Unstoppable Woman, Dina Moor.
This shock led me to make contact where I've not made contact for a long period of time.
These contacts have brought fresh surprises. For instance, I emailed Maxine, who lives upriver in the beautiful Skagit Valley in a sprawling estate that can easily be described as idyllic. Maxine visited here way back in 2001, post 9/11. I was last at Maxine's sprawling idyllic estate in August of 2004. I last saw Maxine, in person, in April of 2006, in Tacoma.
I last heard from Maxine last September, when she was getting ready to hike over the Cascades to Stehekin. If I recollect correctly I asked Maxine to send me some pics of her Stehekin hike. No pics arrived and I forgot about it.
Well, I heard right back from Maxine, after I emailed her. She is fine, ready to start doing some mountain hiking again, prepping for this year's hike to Stehekin.
But, Maxine's email contained the surprising news of another friend's unexpected passing. A person I had not seen since that time in August of 2004 when Maxine had a group of old time friends to her sprawling idyllic estate for a Salmon BBQ.
And now I am wondering about Marie the Herb Trekker.
Marie moved to the D/FW zone from Seattle. Marie had previously lived in Texas and many other locations beside Seattle. At some point in time Marie the Herb Trekker started making comments on my blog. If I remember right Marie and I were also exchanging emails. I was sort of giving Marie pointers as to how to adjust to the culture shock of Texas. The last I heard from Marie the Herb Trekker she was heading to Houston, and then San Antonio. Marie the Herb Trekker's blog has disappeared and she has disappeared as a follower on my blog.
Below is a series of blog comments, back and forth, (edited somewhat to shorten) between me and Marie, which gives you a good idea why I'm wondering what has become of Marie the Herb Trekker...
September 1, 2012 at 12:18 AM
Hey, Durango - you're killing me with Pacific Northwest memories. I too remember being grateful that traffic had stopped so that I could take in the view! The floating bridge was great - so was coming south on I-5 on a sunny day and seeing Mt. Rainier standing in front of you as big as God. Or the Alaskan Way Viaduct at sunset. And the lack of garbage - yes! What gives here? Garbage makes my forehead wrinkle. On the other hand, I do appreciate many things here. Gas is cheaper. Everything's cheaper. There is no state income tax (none in Washington either, but Californication takes a hefty bite.) And many nice folks. Like aerobic bloggers who point the way to shady paths for the topographically challenged. Loved the tree pics on River Legacy Park's site - I shall head over. Many thanks!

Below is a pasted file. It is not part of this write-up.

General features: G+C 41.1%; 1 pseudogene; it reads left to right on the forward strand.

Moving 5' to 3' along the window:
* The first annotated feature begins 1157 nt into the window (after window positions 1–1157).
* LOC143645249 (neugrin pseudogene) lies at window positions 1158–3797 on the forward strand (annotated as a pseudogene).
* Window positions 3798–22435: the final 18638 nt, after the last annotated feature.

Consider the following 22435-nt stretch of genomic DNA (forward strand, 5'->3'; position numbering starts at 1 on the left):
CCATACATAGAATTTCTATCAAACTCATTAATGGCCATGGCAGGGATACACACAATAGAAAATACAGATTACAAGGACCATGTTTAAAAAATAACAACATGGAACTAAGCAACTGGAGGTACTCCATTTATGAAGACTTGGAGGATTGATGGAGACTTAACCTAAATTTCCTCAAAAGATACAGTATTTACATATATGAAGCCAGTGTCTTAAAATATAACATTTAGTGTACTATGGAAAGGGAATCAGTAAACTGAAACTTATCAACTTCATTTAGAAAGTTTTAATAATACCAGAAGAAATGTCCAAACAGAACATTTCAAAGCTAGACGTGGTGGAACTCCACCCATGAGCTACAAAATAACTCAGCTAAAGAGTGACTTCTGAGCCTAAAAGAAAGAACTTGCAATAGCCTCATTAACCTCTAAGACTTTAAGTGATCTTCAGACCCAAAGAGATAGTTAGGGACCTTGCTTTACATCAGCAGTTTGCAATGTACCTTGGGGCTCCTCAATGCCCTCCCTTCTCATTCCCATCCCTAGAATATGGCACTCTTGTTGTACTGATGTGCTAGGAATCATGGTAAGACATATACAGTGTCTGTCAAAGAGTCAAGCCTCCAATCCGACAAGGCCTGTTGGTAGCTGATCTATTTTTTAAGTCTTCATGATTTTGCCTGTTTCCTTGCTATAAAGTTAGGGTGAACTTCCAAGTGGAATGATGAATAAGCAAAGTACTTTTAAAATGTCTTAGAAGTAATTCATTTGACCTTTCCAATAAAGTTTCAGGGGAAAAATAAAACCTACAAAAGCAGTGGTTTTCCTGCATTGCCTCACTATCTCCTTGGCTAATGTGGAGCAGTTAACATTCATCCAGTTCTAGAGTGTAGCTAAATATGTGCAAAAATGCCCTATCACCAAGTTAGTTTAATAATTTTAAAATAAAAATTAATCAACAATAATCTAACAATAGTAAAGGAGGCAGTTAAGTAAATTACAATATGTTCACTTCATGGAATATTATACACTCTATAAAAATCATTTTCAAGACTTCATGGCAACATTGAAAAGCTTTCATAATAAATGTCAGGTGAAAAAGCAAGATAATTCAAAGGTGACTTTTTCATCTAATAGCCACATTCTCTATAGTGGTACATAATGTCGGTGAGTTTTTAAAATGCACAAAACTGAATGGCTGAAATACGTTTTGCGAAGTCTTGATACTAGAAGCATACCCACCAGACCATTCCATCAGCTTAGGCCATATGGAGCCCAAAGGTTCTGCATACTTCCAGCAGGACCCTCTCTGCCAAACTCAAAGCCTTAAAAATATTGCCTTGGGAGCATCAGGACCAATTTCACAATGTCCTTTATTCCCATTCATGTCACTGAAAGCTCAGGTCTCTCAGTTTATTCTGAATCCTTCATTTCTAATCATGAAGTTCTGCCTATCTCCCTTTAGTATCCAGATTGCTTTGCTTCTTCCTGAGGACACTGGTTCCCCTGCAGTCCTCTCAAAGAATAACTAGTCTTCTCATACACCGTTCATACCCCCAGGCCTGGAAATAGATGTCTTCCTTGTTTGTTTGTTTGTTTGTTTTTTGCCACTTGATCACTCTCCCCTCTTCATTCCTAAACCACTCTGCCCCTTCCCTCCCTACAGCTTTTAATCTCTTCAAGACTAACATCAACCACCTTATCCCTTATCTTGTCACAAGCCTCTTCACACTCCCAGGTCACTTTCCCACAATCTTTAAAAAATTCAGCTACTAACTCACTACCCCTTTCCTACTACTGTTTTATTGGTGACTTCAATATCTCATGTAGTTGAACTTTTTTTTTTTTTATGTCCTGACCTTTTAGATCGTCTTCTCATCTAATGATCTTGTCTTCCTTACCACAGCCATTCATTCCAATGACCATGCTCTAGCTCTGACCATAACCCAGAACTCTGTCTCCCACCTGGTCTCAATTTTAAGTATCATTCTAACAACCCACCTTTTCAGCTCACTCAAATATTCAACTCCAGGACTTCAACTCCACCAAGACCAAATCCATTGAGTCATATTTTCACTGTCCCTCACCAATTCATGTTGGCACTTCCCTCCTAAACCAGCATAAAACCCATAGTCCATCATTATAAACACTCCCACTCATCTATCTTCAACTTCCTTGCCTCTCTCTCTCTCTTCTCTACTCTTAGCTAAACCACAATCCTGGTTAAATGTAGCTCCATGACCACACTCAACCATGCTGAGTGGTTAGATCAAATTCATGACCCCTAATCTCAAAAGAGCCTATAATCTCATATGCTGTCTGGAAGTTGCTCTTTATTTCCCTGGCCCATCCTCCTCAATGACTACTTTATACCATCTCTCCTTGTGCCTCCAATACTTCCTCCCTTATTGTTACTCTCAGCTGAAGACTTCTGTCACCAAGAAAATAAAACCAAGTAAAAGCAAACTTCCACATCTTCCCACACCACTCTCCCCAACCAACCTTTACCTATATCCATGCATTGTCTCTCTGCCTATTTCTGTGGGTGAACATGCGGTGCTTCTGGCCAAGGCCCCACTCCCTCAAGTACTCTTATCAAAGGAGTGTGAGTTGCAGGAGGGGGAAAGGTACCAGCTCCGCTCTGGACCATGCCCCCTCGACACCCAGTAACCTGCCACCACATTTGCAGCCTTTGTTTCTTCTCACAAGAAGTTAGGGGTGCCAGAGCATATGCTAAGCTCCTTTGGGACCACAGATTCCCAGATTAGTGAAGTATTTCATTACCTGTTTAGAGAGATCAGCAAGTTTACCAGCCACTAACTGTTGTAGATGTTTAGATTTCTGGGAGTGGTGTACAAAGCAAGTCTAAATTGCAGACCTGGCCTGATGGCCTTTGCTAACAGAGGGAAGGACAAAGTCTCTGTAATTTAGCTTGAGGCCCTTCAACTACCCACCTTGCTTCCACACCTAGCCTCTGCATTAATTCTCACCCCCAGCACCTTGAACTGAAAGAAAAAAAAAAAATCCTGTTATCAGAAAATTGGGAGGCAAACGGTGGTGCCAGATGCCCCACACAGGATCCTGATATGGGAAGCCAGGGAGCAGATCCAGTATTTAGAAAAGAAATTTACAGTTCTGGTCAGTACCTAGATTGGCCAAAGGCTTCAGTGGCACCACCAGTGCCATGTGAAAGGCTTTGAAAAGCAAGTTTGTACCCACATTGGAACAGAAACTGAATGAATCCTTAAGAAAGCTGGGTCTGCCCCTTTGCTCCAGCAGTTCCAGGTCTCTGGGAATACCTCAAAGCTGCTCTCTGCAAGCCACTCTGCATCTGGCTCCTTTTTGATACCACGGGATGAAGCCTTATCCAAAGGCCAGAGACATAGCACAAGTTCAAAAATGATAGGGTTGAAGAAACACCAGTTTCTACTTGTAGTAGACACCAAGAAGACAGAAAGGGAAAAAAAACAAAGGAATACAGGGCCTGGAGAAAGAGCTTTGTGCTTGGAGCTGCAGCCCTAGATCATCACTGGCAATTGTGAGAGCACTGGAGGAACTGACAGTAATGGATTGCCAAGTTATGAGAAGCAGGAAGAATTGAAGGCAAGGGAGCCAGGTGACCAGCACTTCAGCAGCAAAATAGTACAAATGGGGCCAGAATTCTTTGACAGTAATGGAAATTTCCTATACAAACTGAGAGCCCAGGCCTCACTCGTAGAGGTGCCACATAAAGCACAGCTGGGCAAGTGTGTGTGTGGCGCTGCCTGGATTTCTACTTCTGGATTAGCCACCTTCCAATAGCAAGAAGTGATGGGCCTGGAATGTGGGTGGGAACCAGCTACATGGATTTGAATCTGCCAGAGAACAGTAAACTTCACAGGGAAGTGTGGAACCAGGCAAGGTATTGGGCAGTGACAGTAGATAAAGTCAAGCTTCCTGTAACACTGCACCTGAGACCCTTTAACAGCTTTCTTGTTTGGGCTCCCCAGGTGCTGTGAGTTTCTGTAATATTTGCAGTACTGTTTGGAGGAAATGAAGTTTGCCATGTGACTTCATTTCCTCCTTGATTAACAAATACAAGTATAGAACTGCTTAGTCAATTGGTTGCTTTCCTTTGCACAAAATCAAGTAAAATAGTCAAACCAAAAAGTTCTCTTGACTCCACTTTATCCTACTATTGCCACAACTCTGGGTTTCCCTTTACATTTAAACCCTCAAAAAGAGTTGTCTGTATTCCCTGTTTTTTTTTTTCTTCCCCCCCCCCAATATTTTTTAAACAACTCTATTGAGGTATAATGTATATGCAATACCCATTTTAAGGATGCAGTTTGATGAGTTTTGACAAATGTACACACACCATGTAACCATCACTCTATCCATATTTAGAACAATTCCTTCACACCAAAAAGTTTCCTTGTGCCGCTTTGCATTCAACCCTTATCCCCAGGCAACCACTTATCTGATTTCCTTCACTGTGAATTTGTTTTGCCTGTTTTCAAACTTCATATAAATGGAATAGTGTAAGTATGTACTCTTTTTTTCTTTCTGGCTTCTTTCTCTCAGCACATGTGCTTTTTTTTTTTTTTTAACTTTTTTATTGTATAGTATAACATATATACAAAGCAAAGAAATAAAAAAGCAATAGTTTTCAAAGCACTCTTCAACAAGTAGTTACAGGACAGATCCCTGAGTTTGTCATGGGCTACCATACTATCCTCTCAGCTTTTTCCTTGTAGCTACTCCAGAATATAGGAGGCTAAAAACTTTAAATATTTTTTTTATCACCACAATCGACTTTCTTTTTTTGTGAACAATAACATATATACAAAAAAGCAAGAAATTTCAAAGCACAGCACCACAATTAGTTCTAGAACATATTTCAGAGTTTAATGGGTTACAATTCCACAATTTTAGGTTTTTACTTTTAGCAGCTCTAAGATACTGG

September 2, 2012 at 8:48 AM
Durango, I just received my third electric bill since moving here. I am definitely NOT amused - Steve's point is a good one. I've already spent more for electricty (air conditioning) in three months than I spent for all year in the Evergreen state. But Rainier cherries, you say? I'll pay any price for those! Your hilly green path has me encouraged. These temps and that green water - not so much. But we take the good with bad, eh? By the way, your recent post about the Quanah Parker exhibit made me run to my bookshelf - I have a copy of "The Last Comanche Chief." His and Cynthia's story, and that of the Comanche in general, is a real gut wrencher. Not much of a living Native American legacy exists here like it does in the Northwest. I remember going to Suquamish for the canoe races this time of year. Well, thanks to our amazing distribution system, I can at least go get some cherries. Happy trails!
September 2, 2012 at 2:59 PM
Howdy Marie, I have not read "The Last Comanche Chief." "Comanche Moon" is really good, covers both the Comanche history in detail, as well as Quanah's and his mom's.
The 'missing' Indians perplexed me when I was first in Texas, having come from Washington where there are so many tribes, with tribal lands. And casino resorts.
In 1999 I went to a very cool Pow Wow at the Fort Worth Stockyards. There were Tulalips there. It turned very spooky. I tell you, Native Americans have special powers. This little Indian girl sought my group out, high in the stands, came up and introduced herself, said she was with the Tulalips but that she was really a Blackfoot from Montana. Well, the visitor who was visiting me from Washington, was the recent widow of a guy who was half Blackfoot. Like I said, spooky.